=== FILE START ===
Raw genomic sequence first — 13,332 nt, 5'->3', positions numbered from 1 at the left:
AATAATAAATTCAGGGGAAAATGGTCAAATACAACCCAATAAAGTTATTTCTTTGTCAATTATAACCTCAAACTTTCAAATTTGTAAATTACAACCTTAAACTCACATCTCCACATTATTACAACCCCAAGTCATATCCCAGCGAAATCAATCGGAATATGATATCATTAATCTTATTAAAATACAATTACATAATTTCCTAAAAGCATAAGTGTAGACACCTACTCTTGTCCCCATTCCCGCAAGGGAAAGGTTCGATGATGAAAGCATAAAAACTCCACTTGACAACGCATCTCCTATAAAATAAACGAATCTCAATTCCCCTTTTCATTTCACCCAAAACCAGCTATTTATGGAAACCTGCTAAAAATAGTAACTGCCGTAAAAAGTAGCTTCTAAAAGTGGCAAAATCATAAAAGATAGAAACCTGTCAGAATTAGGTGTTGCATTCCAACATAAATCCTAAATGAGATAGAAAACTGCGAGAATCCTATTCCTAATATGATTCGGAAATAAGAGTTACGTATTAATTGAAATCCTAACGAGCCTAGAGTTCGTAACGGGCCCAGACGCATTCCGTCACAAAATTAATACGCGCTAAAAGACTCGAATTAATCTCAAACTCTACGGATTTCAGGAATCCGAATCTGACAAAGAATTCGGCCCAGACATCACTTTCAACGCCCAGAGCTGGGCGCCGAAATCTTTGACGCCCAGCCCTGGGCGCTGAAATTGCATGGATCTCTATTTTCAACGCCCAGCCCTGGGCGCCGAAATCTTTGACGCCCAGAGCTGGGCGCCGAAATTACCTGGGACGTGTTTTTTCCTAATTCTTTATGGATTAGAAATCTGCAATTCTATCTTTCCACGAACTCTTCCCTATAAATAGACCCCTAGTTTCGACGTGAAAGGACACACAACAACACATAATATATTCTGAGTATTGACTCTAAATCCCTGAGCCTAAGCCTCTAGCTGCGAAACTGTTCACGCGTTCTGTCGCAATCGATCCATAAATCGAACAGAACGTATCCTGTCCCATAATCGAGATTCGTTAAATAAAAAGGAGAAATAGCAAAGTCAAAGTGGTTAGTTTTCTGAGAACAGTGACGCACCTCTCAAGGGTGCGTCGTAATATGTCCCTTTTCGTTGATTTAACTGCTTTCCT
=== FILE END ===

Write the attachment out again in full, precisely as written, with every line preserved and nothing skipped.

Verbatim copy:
Raw genomic sequence first — 13,332 nt, 5'->3', positions numbered from 1 at the left:
AATAATAAATTCAGGGGAAAATGGTCAAATACAACCCAATAAAGTTATTTCTTTGTCAATTATAACCTCAAACTTTCAAATTTGTAAATTACAACCTTAAACTCACATCTCCACATTATTACAACCCCAAGTCATATCCCAGCGAAATCAATCGGAATATGATATCATTAATCTTATTAAAATACAATTACATAATTTCCTAAAAGCATAAGTGTAGACACCTACTCTTGTCCCCATTCCCGCAAGGGAAAGGTTCGATGATGAAAGCATAAAAACTCCACTTGACAACGCATCTCCTATAAAATAAACGAATCTCAATTCCCCTTTTCATTTCACCCAAAACCAGCTATTTATGGAAACCTGCTAAAAATAGTAACTGCCGTAAAAAGTAGCTTCTAAAAGTGGCAAAATCATAAAAGATAGAAACCTGTCAGAATTAGGTGTTGCATTCCAACATAAATCCTAAATGAGATAGAAAACTGCGAGAATCCTATTCCTAATATGATTCGGAAATAAGAGTTACGTATTAATTGAAATCCTAACGAGCCTAGAGTTCGTAACGGGCCCAGACGCATTCCGTCACAAAATTAATACGCGCTAAAAGACTCGAATTAATCTCAAACTCTACGGATTTCAGGAATCCGAATCTGACAAAGAATTCGGCCCAGACATCACTTTCAACGCCCAGAGCTGGGCGCCGAAATCTTTGACGCCCAGCCCTGGGCGCTGAAATTGCATGGATCTCTATTTTCAACGCCCAGCCCTGGGCGCCGAAATCTTTGACGCCCAGAGCTGGGCGCCGAAATTACCTGGGACGTGTTTTTTCCTAATTCTTTATGGATTAGAAATCTGCAATTCTATCTTTCCACGAACTCTTCCCTATAAATAGACCCCTAGTTTCGACGTGAAAGGACACACAACAACACATAATATATTCTGAGTATTGACTCTAAATCCCTGAGCCTAAGCCTCTAGCTGCGAAACTGTTCACGCGTTCTGTCGCAATCGATCCATAAATCGAACAGAACGTATCCTGTCCCATAATCGAGATTCGTTAAATAAAAAGGAGAAATAGCAAAGTCAAAGTGGTTAGTTTTCTGAGAACAGTGACGCACCTCTCAAGGGTGCGTCGTAATATGTCCCTTTTCGTTGATTTAACTGCTTTCCT